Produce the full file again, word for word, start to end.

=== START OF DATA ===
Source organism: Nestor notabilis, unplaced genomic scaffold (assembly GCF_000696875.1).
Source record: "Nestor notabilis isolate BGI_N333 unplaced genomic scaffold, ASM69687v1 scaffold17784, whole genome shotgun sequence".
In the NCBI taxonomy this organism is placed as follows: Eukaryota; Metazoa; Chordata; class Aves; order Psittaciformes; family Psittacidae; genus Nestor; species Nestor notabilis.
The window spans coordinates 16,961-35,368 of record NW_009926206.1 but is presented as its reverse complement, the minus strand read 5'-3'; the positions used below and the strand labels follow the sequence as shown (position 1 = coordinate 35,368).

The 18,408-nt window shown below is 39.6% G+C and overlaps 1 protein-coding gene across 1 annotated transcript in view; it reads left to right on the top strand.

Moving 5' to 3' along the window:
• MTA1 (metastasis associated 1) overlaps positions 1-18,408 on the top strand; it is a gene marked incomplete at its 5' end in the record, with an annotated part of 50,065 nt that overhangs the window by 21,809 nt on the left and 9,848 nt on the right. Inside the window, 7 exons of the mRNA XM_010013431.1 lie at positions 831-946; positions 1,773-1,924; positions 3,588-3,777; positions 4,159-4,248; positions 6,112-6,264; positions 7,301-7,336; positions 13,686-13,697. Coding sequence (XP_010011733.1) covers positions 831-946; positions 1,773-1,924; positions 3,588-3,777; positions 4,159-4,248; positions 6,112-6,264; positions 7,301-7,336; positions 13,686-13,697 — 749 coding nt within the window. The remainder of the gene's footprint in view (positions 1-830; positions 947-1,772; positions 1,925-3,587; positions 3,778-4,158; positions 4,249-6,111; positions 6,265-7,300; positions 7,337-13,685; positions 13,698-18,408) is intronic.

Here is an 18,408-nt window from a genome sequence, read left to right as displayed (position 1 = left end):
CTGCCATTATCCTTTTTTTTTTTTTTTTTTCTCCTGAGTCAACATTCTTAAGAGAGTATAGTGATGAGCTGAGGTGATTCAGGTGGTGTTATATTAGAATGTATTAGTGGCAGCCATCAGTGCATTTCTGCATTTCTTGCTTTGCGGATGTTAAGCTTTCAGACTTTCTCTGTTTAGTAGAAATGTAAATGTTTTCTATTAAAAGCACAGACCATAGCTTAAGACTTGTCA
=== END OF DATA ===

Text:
Source organism: Nestor notabilis, unplaced genomic scaffold (assembly GCF_000696875.1).
Source record: "Nestor notabilis isolate BGI_N333 unplaced genomic scaffold, ASM69687v1 scaffold17784, whole genome shotgun sequence".
In the NCBI taxonomy this organism is placed as follows: Eukaryota; Metazoa; Chordata; class Aves; order Psittaciformes; family Psittacidae; genus Nestor; species Nestor notabilis.
The window spans coordinates 16,961-35,368 of record NW_009926206.1 but is presented as its reverse complement, the minus strand read 5'-3'; the positions used below and the strand labels follow the sequence as shown (position 1 = coordinate 35,368).

The 18,408-nt window shown below is 39.6% G+C and overlaps 1 protein-coding gene across 1 annotated transcript in view; it reads left to right on the top strand.

Moving 5' to 3' along the window:
• MTA1 (metastasis associated 1) overlaps positions 1-18,408 on the top strand; it is a gene marked incomplete at its 5' end in the record, with an annotated part of 50,065 nt that overhangs the window by 21,809 nt on the left and 9,848 nt on the right. Inside the window, 7 exons of the mRNA XM_010013431.1 lie at positions 831-946; positions 1,773-1,924; positions 3,588-3,777; positions 4,159-4,248; positions 6,112-6,264; positions 7,301-7,336; positions 13,686-13,697. Coding sequence (XP_010011733.1) covers positions 831-946; positions 1,773-1,924; positions 3,588-3,777; positions 4,159-4,248; positions 6,112-6,264; positions 7,301-7,336; positions 13,686-13,697 — 749 coding nt within the window. The remainder of the gene's footprint in view (positions 1-830; positions 947-1,772; positions 1,925-3,587; positions 3,778-4,158; positions 4,249-6,111; positions 6,265-7,300; positions 7,337-13,685; positions 13,698-18,408) is intronic.

Here is an 18,408-nt window from a genome sequence, read left to right as displayed (position 1 = left end):
CTGCCATTATCCTTTTTTTTTTTTTTTTTTCTCCTGAGTCAACATTCTTAAGAGAGTATAGTGATGAGCTGAGGTGATTCAGGTGGTGTTATATTAGAATGTATTAGTGGCAGCCATCAGTGCATTTCTGCATTTCTTGCTTTGCGGATGTTAAGCTTTCAGACTTTCTCTGTTTAGTAGAAATGTAAATGTTTTCTATTAAAAGCACAGACCATAGCTTAAGACTTGTCA